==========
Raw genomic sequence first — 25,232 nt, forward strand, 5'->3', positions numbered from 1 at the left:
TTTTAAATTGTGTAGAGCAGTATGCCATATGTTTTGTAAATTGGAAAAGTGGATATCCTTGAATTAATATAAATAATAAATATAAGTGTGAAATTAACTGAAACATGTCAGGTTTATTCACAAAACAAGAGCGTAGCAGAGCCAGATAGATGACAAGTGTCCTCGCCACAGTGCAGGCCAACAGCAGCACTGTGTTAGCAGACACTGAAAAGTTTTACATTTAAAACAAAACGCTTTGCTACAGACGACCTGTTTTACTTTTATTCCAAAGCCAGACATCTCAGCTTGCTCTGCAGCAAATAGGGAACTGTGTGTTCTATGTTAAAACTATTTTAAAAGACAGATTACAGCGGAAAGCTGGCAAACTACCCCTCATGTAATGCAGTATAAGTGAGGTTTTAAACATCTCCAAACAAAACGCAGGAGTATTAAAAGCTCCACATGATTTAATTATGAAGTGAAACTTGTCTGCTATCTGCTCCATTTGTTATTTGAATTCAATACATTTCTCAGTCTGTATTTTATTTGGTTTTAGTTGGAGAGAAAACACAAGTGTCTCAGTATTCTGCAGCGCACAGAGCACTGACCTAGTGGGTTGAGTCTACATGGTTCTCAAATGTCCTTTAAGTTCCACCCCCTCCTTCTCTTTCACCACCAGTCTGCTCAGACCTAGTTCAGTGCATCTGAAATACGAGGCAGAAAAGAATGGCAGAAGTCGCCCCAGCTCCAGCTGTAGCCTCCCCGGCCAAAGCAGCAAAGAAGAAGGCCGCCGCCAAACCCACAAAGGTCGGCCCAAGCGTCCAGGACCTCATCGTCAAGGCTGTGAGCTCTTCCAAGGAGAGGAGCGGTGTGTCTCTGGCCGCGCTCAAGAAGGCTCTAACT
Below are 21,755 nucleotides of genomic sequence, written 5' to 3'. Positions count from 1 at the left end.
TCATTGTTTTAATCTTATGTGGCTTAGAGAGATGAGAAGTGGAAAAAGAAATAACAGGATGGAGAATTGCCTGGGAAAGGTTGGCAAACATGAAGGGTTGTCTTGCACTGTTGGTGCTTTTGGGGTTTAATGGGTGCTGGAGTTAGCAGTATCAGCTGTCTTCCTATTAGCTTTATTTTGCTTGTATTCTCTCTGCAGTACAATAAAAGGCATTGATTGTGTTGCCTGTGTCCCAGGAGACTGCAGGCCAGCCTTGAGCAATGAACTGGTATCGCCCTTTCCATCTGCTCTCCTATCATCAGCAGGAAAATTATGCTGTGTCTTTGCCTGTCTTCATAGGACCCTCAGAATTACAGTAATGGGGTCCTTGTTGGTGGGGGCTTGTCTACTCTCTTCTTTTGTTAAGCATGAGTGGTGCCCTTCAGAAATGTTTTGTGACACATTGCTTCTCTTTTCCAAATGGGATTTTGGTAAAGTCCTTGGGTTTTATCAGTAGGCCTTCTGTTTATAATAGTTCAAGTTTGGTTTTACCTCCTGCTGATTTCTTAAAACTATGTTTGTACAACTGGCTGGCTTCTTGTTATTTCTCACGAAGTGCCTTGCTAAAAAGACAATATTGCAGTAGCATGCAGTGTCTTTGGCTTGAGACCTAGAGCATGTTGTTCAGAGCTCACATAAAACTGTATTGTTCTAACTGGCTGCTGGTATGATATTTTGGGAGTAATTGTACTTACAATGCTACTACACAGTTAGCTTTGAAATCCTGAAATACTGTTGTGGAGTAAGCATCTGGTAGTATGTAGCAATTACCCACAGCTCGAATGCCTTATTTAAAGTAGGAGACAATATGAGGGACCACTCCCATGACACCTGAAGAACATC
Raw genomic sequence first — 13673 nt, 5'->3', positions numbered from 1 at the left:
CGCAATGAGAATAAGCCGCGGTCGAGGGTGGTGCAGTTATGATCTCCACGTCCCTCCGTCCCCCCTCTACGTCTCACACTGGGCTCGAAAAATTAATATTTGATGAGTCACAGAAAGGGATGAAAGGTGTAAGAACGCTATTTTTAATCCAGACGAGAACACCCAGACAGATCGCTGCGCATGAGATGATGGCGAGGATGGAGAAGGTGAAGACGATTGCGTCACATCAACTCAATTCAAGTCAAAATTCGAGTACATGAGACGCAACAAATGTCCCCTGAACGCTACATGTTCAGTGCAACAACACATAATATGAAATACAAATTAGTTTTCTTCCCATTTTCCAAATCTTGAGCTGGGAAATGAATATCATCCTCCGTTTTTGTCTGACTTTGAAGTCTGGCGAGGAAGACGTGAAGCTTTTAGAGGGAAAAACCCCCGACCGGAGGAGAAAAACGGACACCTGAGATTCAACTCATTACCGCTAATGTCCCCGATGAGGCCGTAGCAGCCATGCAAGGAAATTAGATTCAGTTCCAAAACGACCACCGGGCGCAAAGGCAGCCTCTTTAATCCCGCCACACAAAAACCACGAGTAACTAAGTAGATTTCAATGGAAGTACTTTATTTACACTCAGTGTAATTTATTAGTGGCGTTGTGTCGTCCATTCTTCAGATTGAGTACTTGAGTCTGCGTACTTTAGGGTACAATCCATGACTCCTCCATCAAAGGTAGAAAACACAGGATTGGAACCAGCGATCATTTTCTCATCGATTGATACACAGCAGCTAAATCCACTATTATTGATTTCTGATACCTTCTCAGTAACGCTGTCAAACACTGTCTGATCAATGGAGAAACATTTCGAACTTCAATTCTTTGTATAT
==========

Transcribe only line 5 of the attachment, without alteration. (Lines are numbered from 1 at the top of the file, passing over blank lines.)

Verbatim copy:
Raw genomic sequence first — 13673 nt, 5'->3', positions numbered from 1 at the left: